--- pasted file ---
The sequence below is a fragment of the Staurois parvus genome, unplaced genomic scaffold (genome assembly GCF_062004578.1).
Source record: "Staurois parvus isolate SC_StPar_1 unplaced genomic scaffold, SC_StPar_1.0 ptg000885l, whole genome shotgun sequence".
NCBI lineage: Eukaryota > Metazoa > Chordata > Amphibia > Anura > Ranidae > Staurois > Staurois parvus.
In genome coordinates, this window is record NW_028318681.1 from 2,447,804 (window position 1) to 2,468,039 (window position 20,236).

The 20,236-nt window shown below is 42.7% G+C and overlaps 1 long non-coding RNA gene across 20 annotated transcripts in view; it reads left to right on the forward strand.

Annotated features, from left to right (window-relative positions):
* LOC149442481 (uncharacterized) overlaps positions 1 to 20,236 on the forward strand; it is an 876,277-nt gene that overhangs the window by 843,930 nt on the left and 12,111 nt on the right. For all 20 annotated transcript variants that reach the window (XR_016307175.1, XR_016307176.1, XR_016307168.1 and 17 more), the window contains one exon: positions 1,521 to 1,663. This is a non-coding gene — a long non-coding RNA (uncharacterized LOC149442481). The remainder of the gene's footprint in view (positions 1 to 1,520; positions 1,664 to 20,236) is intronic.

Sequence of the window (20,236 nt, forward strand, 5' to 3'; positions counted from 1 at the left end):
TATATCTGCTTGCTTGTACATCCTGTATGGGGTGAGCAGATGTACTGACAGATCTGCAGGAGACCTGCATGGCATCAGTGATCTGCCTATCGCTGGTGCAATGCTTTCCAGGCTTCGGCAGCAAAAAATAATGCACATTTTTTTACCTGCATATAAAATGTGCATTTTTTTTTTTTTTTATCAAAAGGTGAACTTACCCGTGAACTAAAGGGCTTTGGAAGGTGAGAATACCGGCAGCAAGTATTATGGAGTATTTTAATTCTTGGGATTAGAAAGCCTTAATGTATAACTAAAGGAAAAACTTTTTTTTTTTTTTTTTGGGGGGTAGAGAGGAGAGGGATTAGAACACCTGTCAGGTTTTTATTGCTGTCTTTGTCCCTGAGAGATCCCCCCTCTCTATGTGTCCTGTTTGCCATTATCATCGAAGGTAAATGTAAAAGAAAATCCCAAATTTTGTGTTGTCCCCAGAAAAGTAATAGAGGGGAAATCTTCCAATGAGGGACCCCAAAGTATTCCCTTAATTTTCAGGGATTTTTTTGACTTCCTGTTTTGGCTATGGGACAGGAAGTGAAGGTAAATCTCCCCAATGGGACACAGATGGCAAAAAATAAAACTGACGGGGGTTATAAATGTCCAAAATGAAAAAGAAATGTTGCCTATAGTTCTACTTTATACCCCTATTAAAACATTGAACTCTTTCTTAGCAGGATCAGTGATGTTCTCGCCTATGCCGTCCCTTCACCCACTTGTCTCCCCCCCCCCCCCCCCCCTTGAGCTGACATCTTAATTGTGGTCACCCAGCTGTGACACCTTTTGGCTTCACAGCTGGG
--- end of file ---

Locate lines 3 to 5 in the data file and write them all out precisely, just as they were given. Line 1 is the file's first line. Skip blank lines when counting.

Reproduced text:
NCBI lineage: Eukaryota > Metazoa > Chordata > Amphibia > Anura > Ranidae > Staurois > Staurois parvus.
In genome coordinates, this window is record NW_028318681.1 from 2,447,804 (window position 1) to 2,468,039 (window position 20,236).

The 20,236-nt window shown below is 42.7% G+C and overlaps 1 long non-coding RNA gene across 20 annotated transcripts in view; it reads left to right on the forward strand.